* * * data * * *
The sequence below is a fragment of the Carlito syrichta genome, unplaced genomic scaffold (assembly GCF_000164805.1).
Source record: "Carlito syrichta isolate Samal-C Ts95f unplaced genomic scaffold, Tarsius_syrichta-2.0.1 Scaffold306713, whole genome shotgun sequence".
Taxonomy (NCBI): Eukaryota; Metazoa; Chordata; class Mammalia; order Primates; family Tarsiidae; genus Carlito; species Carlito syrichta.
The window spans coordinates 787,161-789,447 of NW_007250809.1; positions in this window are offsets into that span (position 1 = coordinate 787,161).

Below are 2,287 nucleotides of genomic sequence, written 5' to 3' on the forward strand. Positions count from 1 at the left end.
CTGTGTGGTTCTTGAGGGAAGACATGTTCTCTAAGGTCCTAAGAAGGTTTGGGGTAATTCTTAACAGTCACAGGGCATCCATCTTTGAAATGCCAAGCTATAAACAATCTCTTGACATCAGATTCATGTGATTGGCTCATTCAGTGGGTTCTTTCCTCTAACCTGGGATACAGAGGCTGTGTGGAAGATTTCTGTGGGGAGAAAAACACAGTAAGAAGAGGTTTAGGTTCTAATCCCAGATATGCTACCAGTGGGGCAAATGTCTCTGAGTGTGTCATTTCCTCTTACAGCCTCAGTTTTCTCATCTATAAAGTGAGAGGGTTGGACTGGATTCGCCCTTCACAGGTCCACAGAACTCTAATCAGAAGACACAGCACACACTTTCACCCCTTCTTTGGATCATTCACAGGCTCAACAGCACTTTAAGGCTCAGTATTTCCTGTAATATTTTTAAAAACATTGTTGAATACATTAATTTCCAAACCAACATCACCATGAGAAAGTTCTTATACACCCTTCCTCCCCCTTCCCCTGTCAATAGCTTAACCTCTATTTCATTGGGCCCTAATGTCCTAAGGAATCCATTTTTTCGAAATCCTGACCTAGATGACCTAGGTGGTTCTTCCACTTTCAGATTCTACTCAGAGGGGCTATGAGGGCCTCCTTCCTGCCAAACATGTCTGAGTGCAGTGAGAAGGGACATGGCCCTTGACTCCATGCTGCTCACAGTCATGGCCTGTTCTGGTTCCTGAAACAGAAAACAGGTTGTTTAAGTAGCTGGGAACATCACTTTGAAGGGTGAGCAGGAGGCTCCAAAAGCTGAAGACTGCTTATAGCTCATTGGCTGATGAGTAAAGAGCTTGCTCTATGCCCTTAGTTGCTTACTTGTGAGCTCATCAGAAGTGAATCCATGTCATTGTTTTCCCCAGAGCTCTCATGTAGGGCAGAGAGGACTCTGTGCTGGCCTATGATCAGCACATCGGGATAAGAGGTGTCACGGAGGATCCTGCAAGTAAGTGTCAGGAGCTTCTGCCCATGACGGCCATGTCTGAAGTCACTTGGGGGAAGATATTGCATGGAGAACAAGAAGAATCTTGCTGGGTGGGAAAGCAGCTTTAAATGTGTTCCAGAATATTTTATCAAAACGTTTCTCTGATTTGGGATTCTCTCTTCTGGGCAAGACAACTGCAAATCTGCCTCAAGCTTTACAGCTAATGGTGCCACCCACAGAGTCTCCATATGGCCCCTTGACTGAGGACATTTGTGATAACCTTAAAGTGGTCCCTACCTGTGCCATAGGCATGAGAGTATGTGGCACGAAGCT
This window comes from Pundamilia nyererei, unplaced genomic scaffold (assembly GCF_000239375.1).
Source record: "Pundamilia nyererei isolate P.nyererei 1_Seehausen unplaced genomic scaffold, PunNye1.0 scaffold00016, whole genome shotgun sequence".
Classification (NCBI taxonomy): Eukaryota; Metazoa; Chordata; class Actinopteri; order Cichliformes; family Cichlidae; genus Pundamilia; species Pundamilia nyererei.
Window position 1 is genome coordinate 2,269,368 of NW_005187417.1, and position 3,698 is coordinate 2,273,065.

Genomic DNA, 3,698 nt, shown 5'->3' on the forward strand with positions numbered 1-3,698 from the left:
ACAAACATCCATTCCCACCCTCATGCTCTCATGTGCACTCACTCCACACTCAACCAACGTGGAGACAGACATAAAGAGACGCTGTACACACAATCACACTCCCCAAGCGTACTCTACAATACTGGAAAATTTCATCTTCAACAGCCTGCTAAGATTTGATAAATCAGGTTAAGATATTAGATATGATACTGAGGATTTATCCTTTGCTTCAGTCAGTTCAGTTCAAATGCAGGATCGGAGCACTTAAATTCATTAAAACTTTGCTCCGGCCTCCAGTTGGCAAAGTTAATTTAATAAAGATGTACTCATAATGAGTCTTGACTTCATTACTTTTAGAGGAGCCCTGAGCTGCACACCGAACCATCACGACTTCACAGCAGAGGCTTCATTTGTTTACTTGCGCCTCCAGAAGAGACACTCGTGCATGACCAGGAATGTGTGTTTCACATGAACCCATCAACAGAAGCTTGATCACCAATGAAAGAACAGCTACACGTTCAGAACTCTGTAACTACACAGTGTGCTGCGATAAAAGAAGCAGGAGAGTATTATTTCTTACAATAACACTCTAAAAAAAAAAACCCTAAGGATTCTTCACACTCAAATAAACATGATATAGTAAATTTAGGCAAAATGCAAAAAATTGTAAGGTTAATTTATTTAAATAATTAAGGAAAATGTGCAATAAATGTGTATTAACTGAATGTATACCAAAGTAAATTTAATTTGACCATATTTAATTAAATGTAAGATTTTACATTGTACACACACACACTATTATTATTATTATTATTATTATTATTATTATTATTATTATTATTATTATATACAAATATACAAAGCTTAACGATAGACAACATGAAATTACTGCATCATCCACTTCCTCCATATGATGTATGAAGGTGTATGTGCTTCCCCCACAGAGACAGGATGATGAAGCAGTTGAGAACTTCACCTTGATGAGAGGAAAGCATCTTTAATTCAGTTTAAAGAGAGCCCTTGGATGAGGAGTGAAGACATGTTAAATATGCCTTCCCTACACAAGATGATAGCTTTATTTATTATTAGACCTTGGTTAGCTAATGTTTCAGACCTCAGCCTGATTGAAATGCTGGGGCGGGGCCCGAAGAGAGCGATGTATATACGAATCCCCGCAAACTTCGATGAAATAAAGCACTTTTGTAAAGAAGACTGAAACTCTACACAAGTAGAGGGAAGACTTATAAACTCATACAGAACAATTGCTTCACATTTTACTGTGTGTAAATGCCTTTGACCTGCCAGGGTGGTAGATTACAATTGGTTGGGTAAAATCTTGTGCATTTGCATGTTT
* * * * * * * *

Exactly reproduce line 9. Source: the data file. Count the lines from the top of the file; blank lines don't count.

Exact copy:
Classification (NCBI taxonomy): Eukaryota; Metazoa; Chordata; class Actinopteri; order Cichliformes; family Cichlidae; genus Pundamilia; species Pundamilia nyererei.